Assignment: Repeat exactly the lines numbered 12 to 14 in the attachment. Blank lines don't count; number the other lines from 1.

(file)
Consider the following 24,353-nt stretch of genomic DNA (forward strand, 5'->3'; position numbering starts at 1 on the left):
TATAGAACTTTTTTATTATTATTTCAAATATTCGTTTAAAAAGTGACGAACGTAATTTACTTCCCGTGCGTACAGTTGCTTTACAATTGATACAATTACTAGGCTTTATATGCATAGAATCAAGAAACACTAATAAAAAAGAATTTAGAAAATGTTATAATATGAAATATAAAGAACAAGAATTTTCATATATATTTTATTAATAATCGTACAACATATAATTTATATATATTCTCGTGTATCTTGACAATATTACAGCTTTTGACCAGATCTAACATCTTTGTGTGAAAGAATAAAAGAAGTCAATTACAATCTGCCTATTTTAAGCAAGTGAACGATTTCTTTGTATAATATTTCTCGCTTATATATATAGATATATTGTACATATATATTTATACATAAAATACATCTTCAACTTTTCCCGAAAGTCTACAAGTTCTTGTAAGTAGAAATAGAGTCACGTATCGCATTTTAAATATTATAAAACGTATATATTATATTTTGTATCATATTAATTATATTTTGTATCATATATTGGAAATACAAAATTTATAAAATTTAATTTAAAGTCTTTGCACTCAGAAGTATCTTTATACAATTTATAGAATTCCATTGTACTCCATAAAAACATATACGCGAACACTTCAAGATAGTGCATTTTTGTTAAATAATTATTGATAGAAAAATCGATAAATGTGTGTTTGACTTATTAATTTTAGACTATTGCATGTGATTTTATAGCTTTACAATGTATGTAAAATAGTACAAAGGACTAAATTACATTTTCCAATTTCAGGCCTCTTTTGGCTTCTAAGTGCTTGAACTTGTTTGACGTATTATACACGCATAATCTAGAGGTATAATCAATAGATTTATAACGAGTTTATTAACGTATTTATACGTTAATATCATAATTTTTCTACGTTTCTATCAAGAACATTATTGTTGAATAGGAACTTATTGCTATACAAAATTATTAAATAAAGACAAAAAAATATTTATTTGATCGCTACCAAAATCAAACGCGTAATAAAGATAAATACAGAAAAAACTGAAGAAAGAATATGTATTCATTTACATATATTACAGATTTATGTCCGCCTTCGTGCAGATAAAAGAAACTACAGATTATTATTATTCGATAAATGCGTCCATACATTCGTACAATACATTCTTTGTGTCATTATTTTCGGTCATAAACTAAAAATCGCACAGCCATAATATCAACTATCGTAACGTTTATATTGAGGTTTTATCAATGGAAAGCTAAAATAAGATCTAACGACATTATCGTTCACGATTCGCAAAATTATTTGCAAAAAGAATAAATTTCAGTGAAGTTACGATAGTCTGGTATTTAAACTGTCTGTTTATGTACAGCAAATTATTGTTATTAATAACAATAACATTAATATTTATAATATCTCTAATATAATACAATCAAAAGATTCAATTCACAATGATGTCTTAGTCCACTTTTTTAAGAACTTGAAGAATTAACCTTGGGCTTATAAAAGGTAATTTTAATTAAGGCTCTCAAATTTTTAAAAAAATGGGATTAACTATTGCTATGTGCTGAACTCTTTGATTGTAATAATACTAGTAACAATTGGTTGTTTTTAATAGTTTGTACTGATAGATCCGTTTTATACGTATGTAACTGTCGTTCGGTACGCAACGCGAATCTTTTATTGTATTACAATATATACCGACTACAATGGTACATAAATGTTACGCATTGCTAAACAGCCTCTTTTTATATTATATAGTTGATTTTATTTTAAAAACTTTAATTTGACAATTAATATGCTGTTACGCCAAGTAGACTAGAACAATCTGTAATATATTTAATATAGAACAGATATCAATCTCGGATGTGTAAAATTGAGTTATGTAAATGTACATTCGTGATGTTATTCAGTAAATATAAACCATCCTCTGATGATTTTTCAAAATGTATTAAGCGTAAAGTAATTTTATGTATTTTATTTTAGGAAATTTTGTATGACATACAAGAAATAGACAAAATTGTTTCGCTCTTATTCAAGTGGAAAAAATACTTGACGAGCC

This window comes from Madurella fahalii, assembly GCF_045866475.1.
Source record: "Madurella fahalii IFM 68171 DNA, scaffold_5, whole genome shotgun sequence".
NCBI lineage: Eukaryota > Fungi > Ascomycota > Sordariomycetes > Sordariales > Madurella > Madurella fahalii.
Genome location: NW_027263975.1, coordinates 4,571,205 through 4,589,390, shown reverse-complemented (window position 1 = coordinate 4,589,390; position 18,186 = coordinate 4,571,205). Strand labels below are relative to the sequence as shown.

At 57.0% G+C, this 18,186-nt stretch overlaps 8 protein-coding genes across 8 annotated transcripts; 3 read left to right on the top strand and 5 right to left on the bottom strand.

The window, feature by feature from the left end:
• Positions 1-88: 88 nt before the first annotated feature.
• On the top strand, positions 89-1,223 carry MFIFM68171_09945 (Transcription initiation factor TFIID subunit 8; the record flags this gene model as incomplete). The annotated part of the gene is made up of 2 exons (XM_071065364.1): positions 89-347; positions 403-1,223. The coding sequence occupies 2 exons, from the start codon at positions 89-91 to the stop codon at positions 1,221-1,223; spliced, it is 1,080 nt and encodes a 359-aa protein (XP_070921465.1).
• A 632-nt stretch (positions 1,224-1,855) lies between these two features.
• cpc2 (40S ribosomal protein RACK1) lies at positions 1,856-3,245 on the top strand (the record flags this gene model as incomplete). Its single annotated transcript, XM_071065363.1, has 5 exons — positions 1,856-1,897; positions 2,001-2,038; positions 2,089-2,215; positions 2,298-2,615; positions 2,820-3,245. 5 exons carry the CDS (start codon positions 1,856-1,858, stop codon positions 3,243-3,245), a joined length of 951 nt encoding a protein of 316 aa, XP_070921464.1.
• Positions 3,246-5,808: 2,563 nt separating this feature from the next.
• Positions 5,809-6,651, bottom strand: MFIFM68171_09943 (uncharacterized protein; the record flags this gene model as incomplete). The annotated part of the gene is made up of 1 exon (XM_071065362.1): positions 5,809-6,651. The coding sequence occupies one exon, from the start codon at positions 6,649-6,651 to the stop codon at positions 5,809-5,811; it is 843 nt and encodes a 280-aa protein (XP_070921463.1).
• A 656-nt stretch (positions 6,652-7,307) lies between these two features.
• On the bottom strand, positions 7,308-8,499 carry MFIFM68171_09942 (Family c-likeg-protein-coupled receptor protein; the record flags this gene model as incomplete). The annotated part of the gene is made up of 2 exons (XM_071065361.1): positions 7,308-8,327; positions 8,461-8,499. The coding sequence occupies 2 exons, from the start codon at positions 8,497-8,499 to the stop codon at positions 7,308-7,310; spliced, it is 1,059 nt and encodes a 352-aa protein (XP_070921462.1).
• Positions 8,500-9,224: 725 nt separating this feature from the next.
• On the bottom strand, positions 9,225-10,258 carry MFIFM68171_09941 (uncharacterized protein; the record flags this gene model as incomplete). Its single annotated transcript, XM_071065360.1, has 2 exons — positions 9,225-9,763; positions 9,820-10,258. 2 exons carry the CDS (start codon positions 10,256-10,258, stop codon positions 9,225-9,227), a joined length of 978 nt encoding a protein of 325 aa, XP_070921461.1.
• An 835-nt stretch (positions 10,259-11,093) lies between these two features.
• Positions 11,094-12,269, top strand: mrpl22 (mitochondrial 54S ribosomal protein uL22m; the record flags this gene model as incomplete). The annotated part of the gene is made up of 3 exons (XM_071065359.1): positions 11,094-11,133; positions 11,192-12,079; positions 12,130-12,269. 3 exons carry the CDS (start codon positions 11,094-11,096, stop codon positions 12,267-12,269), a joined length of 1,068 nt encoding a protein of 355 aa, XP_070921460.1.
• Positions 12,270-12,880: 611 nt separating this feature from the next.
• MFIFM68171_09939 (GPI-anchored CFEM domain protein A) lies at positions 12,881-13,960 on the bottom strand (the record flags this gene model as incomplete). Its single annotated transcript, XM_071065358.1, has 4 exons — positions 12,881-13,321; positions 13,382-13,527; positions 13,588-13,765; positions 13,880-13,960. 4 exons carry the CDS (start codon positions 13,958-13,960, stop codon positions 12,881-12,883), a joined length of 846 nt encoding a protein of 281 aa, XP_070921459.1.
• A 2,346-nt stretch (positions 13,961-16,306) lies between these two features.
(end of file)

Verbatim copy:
• cpc2 (40S ribosomal protein RACK1) lies at positions 1,856-3,245 on the top strand (the record flags this gene model as incomplete). Its single annotated transcript, XM_071065363.1, has 5 exons — positions 1,856-1,897; positions 2,001-2,038; positions 2,089-2,215; positions 2,298-2,615; positions 2,820-3,245. 5 exons carry the CDS (start codon positions 1,856-1,858, stop codon positions 3,243-3,245), a joined length of 951 nt encoding a protein of 316 aa, XP_070921464.1.
• Positions 3,246-5,808: 2,563 nt separating this feature from the next.
• Positions 5,809-6,651, bottom strand: MFIFM68171_09943 (uncharacterized protein; the record flags this gene model as incomplete). The annotated part of the gene is made up of 1 exon (XM_071065362.1): positions 5,809-6,651. The coding sequence occupies one exon, from the start codon at positions 6,649-6,651 to the stop codon at positions 5,809-5,811; it is 843 nt and encodes a 280-aa protein (XP_070921463.1).